A New Way of Thinking

As the second blind man, the economist wants to open markets to such an extent that food is available everywhere at low prices. He overlooks the fact that mass raw materials, which are traded globally, often supplant established agricultural traditions and treasures of knowledge. At the same time, they destroy ecological relationships. When giant trees are cleared for soy cultivation in the Amazon, there is a lack of evaporation and clouds that rain down over South America and entire regions dry up.

The third blind man, the environmental expert, wants to save the planet with its forests, bogs and grasslands. He tends to see agriculture as a troublemaker. With this protector attitude, however, he often neglects the fact that many people have nothing as their basis of life but fields, forests and rivers. Nature conservation and poverty reduction are thus incompatible.

The latter employs the sociologist. He also wants to connect small farmers and villages to modern technologies and the world economy.

But if industrial farming methods replace smaller farms, an overlooked part of agriculture is endangered: worldwide it offers an existence to 1.5 billion people. Millions and millions are already migrating to the cities. "How many car factories are to be built to keep them busy," asks TEEB author Alexander Müller.

Finally, the health professional is concerned about nutrition. He warns that too much fat, sugar and meat can carry cancer, Alzheimer's and other diseases. However, his perception ends with the human body, what happens in the field does not interest him. Without the surplus of fructo-rich syrup from the American corn belt, for example, there would probably not be so many sweetened lemonades or breakfast cereals. The result according to the report: more overweight people, high blood pressure or kidney patients and enormous treatment costs. Also in the interest of health, significantly less cheap red meat would have to be produced and in return significantly more fruit and vegetables.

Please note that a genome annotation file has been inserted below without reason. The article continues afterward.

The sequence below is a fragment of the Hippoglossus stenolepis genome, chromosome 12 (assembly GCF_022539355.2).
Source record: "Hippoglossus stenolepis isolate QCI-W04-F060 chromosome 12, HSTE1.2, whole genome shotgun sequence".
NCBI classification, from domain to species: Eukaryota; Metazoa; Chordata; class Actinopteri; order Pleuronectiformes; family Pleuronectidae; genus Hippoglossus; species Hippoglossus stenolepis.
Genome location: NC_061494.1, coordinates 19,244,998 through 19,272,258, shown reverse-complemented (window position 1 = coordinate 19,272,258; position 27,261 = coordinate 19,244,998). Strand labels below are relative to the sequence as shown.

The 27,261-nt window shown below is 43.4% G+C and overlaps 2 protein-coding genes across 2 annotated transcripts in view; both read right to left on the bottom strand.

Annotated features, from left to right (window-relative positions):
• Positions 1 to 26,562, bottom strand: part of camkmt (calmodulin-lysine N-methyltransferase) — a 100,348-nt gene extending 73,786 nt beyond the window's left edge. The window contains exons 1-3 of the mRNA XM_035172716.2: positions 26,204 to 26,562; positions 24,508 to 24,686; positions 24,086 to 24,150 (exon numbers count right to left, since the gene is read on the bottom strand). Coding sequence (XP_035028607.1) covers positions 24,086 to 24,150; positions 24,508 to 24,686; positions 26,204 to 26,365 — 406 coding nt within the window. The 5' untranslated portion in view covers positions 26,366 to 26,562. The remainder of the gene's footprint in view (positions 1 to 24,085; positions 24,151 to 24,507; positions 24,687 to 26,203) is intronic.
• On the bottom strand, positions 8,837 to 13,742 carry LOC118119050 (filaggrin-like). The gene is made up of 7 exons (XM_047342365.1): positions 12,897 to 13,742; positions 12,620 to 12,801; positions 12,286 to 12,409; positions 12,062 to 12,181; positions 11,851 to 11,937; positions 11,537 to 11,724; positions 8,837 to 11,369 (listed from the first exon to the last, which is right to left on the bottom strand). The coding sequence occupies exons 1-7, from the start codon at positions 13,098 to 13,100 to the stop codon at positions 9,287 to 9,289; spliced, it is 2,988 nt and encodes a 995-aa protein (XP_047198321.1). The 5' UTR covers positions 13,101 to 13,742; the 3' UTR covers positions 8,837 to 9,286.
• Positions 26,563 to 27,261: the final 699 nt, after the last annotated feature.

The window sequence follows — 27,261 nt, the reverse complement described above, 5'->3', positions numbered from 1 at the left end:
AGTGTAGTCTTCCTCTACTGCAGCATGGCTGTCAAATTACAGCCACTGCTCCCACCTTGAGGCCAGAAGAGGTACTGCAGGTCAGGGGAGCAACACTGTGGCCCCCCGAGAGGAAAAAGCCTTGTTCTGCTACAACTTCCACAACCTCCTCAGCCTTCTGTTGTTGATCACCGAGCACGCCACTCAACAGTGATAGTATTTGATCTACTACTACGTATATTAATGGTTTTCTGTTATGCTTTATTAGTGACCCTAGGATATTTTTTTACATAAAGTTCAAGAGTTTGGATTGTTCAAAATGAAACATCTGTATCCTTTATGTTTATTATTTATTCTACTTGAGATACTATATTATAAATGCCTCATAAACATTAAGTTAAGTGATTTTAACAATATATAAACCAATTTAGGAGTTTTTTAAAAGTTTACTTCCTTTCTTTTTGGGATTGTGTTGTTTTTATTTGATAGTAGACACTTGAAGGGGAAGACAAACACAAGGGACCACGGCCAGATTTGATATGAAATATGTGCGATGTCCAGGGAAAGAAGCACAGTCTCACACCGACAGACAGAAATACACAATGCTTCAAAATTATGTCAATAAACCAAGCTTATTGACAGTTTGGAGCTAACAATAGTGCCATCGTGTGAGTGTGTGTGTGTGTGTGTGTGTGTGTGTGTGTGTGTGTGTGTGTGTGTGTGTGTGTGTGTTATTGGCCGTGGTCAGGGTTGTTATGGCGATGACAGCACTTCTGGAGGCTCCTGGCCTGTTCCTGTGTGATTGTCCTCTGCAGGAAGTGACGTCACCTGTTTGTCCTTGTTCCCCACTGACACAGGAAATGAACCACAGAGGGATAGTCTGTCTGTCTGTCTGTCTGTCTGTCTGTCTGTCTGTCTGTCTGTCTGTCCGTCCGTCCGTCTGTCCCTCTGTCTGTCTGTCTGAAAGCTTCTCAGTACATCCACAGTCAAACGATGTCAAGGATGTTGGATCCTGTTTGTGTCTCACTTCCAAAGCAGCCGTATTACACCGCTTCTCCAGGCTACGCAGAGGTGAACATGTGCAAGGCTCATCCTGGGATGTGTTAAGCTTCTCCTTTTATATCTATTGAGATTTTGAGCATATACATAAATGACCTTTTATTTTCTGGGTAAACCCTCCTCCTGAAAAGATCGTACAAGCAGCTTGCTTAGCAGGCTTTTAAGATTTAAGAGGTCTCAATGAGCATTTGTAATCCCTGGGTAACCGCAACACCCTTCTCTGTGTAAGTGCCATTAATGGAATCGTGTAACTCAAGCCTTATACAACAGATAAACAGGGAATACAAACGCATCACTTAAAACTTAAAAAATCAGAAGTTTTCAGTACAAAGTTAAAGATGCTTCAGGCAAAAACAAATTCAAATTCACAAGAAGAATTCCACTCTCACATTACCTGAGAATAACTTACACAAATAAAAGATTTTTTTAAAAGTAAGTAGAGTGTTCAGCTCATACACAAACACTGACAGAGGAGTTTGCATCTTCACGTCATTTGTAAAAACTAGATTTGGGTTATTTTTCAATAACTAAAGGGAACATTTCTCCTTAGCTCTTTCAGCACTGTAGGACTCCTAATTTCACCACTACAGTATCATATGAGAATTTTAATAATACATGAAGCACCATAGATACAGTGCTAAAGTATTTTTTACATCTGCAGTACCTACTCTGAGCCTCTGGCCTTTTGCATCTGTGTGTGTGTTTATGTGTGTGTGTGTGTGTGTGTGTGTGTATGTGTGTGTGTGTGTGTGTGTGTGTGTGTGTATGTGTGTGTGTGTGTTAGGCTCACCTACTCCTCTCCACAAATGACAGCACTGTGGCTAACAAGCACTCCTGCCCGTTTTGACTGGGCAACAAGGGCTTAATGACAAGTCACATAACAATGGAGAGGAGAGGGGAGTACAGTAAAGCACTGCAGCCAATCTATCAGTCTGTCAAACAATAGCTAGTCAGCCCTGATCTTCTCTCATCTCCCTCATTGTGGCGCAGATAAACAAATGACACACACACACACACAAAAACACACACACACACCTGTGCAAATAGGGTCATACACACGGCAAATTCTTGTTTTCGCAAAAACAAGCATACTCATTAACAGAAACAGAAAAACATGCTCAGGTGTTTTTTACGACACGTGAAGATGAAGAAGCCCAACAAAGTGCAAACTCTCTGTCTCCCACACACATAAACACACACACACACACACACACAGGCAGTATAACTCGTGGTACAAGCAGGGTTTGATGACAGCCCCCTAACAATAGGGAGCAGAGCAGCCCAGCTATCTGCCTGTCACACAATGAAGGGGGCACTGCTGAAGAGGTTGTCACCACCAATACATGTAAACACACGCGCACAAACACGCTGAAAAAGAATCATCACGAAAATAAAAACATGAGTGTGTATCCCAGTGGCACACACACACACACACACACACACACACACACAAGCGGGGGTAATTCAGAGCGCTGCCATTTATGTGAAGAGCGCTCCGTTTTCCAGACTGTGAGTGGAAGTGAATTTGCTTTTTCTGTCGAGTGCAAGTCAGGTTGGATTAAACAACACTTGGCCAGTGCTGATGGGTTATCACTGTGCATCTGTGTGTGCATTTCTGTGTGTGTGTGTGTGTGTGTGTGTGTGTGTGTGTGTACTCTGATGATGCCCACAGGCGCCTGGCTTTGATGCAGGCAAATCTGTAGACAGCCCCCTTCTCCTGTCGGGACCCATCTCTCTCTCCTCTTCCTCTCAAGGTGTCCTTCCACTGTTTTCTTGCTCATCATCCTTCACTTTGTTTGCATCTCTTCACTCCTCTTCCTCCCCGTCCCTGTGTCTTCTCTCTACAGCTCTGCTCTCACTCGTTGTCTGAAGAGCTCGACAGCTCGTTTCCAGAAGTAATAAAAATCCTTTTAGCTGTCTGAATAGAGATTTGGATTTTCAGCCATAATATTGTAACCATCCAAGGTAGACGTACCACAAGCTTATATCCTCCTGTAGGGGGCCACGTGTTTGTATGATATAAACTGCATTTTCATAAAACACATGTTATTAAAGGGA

The new TEEB-AgriFood report now plays the role of the wise king in the elephant parable. He coined the term "eco-agro food system" for the big picture and proposed a framework with which it could be grasped. According to this, the damage-benefit balance of agricultural products will in future not only be examined for arable land, pastures and stables, but the entire value chain including waste. Nature's services gain more weight and above all health. The flow of capital and goods is complemented by values such as ethics, social cohesion, landscape protection and culture.

All this sounds plausible - but complicated and abstract. It's still just a model. But the report provides examples of how diverse the new way of thinking can be applied. In Kenya, for example, one would be more likely to wonder whether the country's agriculture should in fact primarily serve the Western consumption model. The developing country is already struggling with increasing numbers of obesity and diabetes, which are completely overtaxing its health system.

In Thailand, it would be possible to calculate the benefits of the introduction of a pesticide tax under discussion in the country. Europeans, for their part, could weigh up the reform of the common agricultural policy even more carefully: Should agricultural subsidies continue to be spent largely on a lump-sum basis or on renewing ecosystems and rural areas? Or the example of Senegal, where the social and ecological benefits of an agricultural development strategy similar to that planned by Andhrah Pradesh have already been calculated. The result: If small farmers who cultivate sustainably were supported, 27 percent more jobs would be created than in large-scale irrigated agriculture with chemicals. Farmers could get seven percent more value added from their fields, and water would be used 40 percent more efficiently.

Critics of the TEEB initiative fear that an economic assessment of nature could soon lead to their services also being labeled with prices. "Don't worry", defends Alexander Müller, "bees are not immediately traded on the New York Stock Exchange just because the value of pollination is measured."

Rather, it is about making people more aware that they pay for their food several times: at the counter, with rising health insurance contributions and with their taxes, which have to be spent on subsidies, detoxification of the environment or cleaning up polluted water. Alexander Müller sums it up as follows: "Cheap food can be very expensive in the end."